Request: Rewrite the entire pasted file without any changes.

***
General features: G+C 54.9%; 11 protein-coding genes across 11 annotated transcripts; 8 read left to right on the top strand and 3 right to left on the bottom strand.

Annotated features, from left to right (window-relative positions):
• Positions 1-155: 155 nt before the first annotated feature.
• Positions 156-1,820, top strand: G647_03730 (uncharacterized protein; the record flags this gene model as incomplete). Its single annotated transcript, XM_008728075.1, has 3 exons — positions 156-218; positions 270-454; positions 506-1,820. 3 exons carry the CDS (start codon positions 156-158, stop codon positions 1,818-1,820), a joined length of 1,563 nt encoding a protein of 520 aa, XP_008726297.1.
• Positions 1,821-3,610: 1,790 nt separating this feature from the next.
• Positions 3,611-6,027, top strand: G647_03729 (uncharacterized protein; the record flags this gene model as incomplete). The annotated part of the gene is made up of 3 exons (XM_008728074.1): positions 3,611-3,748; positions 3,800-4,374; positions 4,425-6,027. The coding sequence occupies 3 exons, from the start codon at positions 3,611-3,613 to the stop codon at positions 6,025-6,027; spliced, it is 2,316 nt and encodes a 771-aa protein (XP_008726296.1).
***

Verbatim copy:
General features: G+C 54.9%; 11 protein-coding genes across 11 annotated transcripts; 8 read left to right on the top strand and 3 right to left on the bottom strand.

Annotated features, from left to right (window-relative positions):
• Positions 1-155: 155 nt before the first annotated feature.
• Positions 156-1,820, top strand: G647_03730 (uncharacterized protein; the record flags this gene model as incomplete). Its single annotated transcript, XM_008728075.1, has 3 exons — positions 156-218; positions 270-454; positions 506-1,820. 3 exons carry the CDS (start codon positions 156-158, stop codon positions 1,818-1,820), a joined length of 1,563 nt encoding a protein of 520 aa, XP_008726297.1.
• Positions 1,821-3,610: 1,790 nt separating this feature from the next.
• Positions 3,611-6,027, top strand: G647_03729 (uncharacterized protein; the record flags this gene model as incomplete). The annotated part of the gene is made up of 3 exons (XM_008728074.1): positions 3,611-3,748; positions 3,800-4,374; positions 4,425-6,027. The coding sequence occupies 3 exons, from the start codon at positions 3,611-3,613 to the stop codon at positions 6,025-6,027; spliced, it is 2,316 nt and encodes a 771-aa protein (XP_008726296.1).